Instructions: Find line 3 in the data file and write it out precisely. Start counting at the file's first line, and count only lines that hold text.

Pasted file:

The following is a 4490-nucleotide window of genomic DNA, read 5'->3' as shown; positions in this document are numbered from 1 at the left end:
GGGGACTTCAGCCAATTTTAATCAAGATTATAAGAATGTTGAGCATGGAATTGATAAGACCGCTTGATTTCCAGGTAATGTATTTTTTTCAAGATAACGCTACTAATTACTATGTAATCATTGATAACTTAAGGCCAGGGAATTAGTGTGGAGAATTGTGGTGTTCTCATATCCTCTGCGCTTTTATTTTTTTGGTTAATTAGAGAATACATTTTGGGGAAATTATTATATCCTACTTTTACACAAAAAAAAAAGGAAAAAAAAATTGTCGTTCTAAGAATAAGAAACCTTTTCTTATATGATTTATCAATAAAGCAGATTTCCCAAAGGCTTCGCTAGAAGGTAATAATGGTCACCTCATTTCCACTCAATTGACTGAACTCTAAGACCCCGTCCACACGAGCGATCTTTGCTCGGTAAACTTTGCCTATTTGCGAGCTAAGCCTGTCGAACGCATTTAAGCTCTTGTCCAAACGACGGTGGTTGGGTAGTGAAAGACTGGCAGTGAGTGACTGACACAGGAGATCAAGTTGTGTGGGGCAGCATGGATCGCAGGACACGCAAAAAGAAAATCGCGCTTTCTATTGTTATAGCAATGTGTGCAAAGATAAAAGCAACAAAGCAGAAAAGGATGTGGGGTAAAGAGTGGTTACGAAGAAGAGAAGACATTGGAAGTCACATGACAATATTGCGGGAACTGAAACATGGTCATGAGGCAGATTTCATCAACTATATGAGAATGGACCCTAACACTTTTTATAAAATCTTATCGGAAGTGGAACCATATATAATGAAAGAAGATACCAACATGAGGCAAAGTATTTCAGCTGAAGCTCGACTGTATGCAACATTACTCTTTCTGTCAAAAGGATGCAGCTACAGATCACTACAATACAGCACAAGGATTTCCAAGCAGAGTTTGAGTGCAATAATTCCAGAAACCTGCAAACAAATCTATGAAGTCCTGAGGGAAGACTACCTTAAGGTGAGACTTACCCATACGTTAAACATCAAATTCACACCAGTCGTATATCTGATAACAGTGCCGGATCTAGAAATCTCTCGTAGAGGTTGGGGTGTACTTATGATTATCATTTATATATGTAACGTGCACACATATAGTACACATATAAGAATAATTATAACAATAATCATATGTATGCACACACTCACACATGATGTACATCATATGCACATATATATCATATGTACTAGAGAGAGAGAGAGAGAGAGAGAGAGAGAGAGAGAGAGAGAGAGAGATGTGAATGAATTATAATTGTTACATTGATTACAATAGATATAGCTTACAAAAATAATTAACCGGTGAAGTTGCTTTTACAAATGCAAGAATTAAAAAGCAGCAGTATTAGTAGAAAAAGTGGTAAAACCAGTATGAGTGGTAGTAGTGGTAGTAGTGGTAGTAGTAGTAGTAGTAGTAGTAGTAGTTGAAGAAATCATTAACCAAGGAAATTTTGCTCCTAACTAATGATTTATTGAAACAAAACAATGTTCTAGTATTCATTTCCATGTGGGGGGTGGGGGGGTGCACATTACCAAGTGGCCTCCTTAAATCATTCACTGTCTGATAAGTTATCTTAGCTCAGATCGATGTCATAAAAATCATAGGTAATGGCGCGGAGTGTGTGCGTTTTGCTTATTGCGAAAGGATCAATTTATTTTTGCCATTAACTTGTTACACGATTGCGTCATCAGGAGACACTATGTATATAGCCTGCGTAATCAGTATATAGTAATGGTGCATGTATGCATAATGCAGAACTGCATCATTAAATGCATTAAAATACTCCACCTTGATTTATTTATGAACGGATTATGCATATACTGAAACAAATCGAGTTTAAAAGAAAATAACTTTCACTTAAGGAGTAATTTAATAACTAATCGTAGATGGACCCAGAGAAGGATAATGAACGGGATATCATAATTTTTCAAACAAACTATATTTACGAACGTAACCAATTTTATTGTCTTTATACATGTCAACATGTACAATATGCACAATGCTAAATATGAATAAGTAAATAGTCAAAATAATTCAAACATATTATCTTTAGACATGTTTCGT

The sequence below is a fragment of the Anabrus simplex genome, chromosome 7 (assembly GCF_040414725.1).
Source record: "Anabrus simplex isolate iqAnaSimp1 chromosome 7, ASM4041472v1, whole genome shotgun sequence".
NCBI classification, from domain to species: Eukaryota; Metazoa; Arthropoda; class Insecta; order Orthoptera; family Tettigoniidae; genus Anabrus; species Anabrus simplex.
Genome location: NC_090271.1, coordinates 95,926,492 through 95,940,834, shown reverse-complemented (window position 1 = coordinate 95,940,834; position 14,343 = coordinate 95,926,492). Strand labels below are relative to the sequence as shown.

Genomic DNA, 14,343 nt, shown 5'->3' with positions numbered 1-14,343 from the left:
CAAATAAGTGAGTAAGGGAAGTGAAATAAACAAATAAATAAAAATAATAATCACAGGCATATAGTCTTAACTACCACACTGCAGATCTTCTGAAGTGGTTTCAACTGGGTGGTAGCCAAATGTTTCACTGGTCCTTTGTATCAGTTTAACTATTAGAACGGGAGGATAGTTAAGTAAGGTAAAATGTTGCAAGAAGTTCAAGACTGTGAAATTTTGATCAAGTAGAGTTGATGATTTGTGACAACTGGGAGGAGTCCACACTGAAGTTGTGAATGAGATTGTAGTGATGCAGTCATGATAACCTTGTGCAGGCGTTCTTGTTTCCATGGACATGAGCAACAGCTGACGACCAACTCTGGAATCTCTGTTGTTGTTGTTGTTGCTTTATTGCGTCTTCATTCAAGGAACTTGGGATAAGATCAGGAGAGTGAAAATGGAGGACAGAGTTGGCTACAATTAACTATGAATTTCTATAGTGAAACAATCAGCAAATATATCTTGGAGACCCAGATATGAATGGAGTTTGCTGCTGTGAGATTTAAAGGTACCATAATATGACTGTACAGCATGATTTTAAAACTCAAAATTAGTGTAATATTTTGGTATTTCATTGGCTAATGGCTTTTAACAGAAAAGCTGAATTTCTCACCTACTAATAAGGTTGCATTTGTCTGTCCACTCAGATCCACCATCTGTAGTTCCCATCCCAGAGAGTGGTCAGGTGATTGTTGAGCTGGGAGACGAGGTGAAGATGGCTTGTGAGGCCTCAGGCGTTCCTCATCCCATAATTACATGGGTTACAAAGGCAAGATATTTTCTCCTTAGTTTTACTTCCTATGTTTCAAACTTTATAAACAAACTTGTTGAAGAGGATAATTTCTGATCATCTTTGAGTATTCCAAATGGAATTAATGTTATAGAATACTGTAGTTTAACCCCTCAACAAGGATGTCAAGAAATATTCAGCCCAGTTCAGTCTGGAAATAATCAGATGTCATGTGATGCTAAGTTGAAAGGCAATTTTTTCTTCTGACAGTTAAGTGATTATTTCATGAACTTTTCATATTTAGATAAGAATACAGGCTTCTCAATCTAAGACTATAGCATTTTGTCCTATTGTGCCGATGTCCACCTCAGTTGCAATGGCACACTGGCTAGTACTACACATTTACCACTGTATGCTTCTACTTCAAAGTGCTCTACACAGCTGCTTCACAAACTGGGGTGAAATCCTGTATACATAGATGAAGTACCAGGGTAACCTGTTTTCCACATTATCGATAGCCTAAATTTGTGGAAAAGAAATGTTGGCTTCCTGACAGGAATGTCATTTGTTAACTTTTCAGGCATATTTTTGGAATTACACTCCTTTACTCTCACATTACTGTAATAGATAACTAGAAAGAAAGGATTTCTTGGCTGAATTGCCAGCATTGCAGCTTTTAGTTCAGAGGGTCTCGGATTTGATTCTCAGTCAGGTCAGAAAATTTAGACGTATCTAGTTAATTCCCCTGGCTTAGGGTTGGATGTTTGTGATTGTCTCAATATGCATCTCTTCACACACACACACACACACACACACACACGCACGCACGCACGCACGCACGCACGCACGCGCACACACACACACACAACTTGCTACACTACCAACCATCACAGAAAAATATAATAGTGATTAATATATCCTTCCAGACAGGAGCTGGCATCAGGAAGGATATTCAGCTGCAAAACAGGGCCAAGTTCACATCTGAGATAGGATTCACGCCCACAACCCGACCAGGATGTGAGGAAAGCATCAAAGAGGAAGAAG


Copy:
The sequence below is a fragment of the Anabrus simplex genome, chromosome 7 (assembly GCF_040414725.1).